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Church of England Community Academy Trust

Intent, Implementation, Impact


At Freemantle, we recognise that science is a crucial part of our lives. We understand that science has been a significant part of our history and is both necessary and vital in order to preserve our future. For this reason, it is our mission to ensure children are provided with a rich, ambitious science education by not only delivering the curriculum, but also inspiring children to find out about the world around them. Through an exploratory, practical and text-led approach to science, which makes links to life to outside of school, we believe we can help to foster young scientists, who can continue to apply their knowledge and understanding throughout their lives.  


It is our mission to help our children realise that science skills are transferrable and vital for many prospective career paths, including those in the STEM fields. With an engaging and inspiring approach to delivering our Freemantle curriculum, our aim is to create future scientists, emboldened and confident in the knowledge that they can achieve.


Furthermore, it is our aim to follow the Freemantle and National Curriculum to ensure that all pupils:


  • Develop scientific knowledge and conceptual understanding through the specific disciplines of biology, chemistry and physics
  • Develop understanding of the nature, processes and methods of science through different types of science enquiries that help them to answer scientific questions about the world around them
  • Are equipped with the scientific skills and knowledge required to understand the uses and implications of science, today and for the future.
  • Are able to articulate science concepts clearly and precisely, using appropriate technical/scientific vocabulary.
  • Develop an understanding of the cross-curricular links to mathematics, in order to support their understanding of science, including collecting, presenting and analysing data.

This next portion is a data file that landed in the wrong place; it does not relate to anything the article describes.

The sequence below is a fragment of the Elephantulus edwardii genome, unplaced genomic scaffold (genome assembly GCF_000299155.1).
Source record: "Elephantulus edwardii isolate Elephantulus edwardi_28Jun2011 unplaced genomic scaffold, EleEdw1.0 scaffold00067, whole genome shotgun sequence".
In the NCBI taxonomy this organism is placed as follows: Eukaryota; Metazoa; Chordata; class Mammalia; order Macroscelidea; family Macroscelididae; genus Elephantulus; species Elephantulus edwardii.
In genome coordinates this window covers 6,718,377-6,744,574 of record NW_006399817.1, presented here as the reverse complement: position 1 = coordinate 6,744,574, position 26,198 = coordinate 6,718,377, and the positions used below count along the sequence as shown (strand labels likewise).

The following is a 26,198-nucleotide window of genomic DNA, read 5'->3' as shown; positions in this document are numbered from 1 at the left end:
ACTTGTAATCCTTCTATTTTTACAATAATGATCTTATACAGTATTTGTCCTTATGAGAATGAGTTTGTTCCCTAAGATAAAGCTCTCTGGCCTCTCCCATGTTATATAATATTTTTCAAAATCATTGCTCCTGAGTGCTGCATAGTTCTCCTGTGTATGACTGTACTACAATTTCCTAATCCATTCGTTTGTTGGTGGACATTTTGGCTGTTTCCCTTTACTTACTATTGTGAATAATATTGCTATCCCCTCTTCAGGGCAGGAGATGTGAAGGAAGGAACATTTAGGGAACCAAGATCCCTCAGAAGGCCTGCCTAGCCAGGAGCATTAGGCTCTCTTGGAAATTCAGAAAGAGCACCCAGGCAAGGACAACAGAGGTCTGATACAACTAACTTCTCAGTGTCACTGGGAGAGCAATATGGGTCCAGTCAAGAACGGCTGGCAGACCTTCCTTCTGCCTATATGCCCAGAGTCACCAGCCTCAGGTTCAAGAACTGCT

‘Science knows no country, because knowledge belongs to humanity, and is the torch which illuminates the world’.

Louis Pasteur


Teachers at Freemantle ensure science is taught weekly for a minimum of three hours over a fortnight in order to provide sufficient time for developing scientific understanding, skills and knowledge. It is block taught according to the curriculum, with an area of science assigned to each half term, linking to our class themes where possible, and the working scientifically elements of the curriculum taught through each of the individual strands.


At Freemantle, one of our key curriculum aims is ‘every child a reader’, ensuring that we plan a reading-rich curriculum which enhances learning, supports the development of communication skills and results in the acquisition of knowledge which is retained, so that our pupils know more, remember more and learn more. Science knowledge is gained through, where possible, high-quality texts that aid and support children’s understanding of scientific concepts. Alongside the use of texts, we ensure that scientific vocabulary is explicitly taught at the beginning of each lesson and is then displayed in classrooms so it can be continuously referred to and applied throughout a unit. To ensure secure prior knowledge, quickfire retrieval quizzes are also used at the start of each lesson.


As well as this, we understand the importance of a practical, investigative approach to science, with lessons logically sequenced using our Progression of Skills document. Investigations are purposeful and meaningful, allowing children to use their scientific knowledge and enquiry skills to conduct investigations effectively and to draw and evaluate conclusions. Where possible, lessons begin with a ‘big question’, either taken from the document mentioned above, or created by the teacher, in order to encourage scientific thinking and arouse curiosity.


At Freemantle we aim to use a ‘Talk for Science’ approach to teaching and learning. Lessons are language-rich, and allow children time to orally reason, justify and explain. Children are encouraged to verbalise their thinking collaboratively and to use key scientific vocabulary to aid their responses. It is particularly important that children are allowed to do this before being given a written response task and sentence stems are utilised both to support articulation of ideas as well as written responses.